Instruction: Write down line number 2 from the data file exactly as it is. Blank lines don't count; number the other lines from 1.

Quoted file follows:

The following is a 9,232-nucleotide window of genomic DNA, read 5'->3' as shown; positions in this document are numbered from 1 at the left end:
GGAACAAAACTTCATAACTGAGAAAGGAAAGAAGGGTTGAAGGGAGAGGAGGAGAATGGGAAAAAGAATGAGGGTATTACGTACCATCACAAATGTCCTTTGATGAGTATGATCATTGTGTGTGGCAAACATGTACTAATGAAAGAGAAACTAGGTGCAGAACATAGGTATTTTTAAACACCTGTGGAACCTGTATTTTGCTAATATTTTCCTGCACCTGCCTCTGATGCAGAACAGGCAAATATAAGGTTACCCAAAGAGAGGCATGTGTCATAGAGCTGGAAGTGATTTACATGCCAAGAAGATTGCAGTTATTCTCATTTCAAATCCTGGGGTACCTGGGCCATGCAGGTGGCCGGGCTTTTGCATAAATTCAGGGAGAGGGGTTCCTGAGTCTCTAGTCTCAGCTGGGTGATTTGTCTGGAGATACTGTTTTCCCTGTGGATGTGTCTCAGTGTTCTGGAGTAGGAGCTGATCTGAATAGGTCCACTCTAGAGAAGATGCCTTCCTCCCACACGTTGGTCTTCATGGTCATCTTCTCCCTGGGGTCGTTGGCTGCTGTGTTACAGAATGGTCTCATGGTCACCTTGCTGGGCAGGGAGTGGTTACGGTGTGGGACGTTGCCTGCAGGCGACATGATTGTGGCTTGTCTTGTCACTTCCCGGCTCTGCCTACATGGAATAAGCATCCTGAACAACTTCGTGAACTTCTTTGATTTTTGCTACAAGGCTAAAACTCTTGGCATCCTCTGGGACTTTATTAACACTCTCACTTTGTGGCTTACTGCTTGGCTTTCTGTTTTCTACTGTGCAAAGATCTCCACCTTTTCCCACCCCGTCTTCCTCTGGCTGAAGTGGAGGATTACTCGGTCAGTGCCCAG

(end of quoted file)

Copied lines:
GGAACAAAACTTCATAACTGAGAAAGGAAAGAAGGGTTGAAGGGAGAGGAGGAGAATGGGAAAAAGAATGAGGGTATTACGTACCATCACAAATGTCCTTTGATGAGTATGATCATTGTGTGTGGCAAACATGTACTAATGAAAGAGAAACTAGGTGCAGAACATAGGTATTTTTAAACACCTGTGGAACCTGTATTTTGCTAATATTTTCCTGCACCTGCCTCTGATGCAGAACAGGCAAATATAAGGTTACCCAAAGAGAGGCATGTGTCATAGAGCTGGAAGTGATTTACATGCCAAGAAGATTGCAGTTATTCTCATTTCAAATCCTGGGGTACCTGGGCCATGCAGGTGGCCGGGCTTTTGCATAAATTCAGGGAGAGGGGTTCCTGAGTCTCTAGTCTCAGCTGGGTGATTTGTCTGGAGATACTGTTTTCCCTGTGGATGTGTCTCAGTGTTCTGGAGTAGGAGCTGATCTGAATAGGTCCACTCTAGAGAAGATGCCTTCCTCCCACACGTTGGTCTTCATGGTCATCTTCTCCCTGGGGTCGTTGGCTGCTGTGTTACAGAATGGTCTCATGGTCACCTTGCTGGGCAGGGAGTGGTTACGGTGTGGGACGTTGCCTGCAGGCGACATGATTGTGGCTTGTCTTGTCACTTCCCGGCTCTGCCTACATGGAATAAGCATCCTGAACAACTTCGTGAACTTCTTTGATTTTTGCTACAAGGCTAAAACTCTTGGCATCCTCTGGGACTTTATTAACACTCTCACTTTGTGGCTTACTGCTTGGCTTTCTGTTTTCTACTGTGCAAAGATCTCCACCTTTTCCCACCCCGTCTTCCTCTGGCTGAAGTGGAGGATTACTCGGTCAGTGCCCAG